Upkeep keeps 'em up

7 Oct 2013 | Cpl. Sarah Cherry

Picture a car from 1986, and hold on to that image for a second. What do you see? Is it shiny, hardly used, and well cared for? Or is it a well-loved but beat up automobile with many miles on it and ready to be retired? Keep picturing that car.

Marine Fighter Attack Squadron 122, or the Werewolves, started flying F/A-18 Hornets in January, 1986. 

With those Hornets, VMFA-122 deployed to Europe and throughout the United States into the early 2000s. They have gone east in support of Operation Iraqi Freedom, and west to the Pacific with the Unit Deployment Program. The squadron’s aircraft have flown many flight hours collectively and individually throughout the years.

Like cars, aircraft have check-ups and tune-ups, regular maintenance and unscheduled maintenance.

“[The F-18] is a pretty old aircraft,” said Gunnery Sgt. Lamont Belvin, quality assurance chief for VMFA-122. “But we’re able to fly them so much because of all the inspections, conditional or scheduled maintenance we do.”

Marines inspect the aircraft piece by piece for cracks, corrosion, and other damage that can cause further harm to the aircraft. A higher level inspection is conducted as part of a program called the service life extension program, which helps ensure the jets are used for as long as safely possible.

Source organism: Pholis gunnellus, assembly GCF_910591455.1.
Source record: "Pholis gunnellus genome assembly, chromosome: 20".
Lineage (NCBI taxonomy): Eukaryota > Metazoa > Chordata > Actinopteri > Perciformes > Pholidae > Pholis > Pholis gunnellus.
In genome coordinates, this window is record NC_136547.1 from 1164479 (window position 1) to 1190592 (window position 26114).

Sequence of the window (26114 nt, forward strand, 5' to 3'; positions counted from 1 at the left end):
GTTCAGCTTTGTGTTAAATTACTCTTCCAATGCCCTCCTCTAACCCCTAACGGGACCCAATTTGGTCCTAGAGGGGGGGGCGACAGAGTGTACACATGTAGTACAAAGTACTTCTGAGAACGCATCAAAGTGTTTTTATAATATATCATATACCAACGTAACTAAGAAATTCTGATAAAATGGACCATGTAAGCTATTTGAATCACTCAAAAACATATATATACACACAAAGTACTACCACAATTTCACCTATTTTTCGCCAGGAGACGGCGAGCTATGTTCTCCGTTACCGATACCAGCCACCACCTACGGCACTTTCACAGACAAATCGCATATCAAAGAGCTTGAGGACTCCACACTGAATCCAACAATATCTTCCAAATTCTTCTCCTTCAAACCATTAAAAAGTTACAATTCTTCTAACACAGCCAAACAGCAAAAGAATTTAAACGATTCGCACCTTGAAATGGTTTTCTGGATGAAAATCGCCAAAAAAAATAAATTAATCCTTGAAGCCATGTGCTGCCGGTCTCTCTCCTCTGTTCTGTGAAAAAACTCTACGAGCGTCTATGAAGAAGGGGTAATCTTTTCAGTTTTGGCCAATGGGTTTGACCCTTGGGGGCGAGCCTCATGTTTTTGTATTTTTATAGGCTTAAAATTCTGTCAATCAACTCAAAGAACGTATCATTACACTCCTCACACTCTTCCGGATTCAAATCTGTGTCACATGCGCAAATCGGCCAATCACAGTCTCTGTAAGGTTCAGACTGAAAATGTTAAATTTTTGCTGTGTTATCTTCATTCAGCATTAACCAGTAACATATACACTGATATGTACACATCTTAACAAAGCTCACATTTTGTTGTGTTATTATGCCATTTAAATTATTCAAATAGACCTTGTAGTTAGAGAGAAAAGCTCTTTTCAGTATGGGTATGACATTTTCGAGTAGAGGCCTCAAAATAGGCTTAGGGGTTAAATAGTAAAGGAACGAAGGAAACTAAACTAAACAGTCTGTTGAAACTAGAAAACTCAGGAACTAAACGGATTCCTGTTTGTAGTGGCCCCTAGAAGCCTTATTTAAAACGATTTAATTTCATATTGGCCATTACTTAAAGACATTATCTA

This inspection is conducted at 8,000 hours, said Sgt. Ronald Ramos, squadron analyst for VMFA-122. Depending on the results of the inspection, a jet may be retired or have its maximum flight hours extended past 8,000 flight hours.

“What we’re seeing right now is that the jet has aged significantly over the years,” said Chief Warrant  Officer 2 Justice Haggard, maintenance material control officer for VMFA-122. “What it means is there’s so many things that are starting to show the wear and tear of the years on the aircraft, it’s actually calling for depot level maintenance, which is maintenance two levels above what we can perform here.

“A lot of times with aircraft this old, we can’t get the parts. Sometimes the company doesn’t make them anymore because they’re so rare. So we’re limited on parts now. On a scale of a brand new car rolling off the lot to a car going to the junkyard… It’s going to get us from point A to point B, but we’re looking for a new car,” said Haggard.

The new aircraft the Department of Defense has focused on is the F-35 Lightning II or Joint Strike Fighter.

“[The F-35s] would be equivalent to buying a new car when you’ve got this antique. After so many repairs, you’re looking forward to that new model where you don’t have to perform constant maintenance,” said Haggard.

Stretching, squeezing, twisting, bending, shearing forces associated with any aircraft have slowly worn away at the F-18s, just as the constant maintenance required to counteract those forces on the aging aircraft are beginning to wear down on Marines. The Marine Corps is ready for a ‘new car.’

For more information on the F-35, visit http://www.jsf.mil/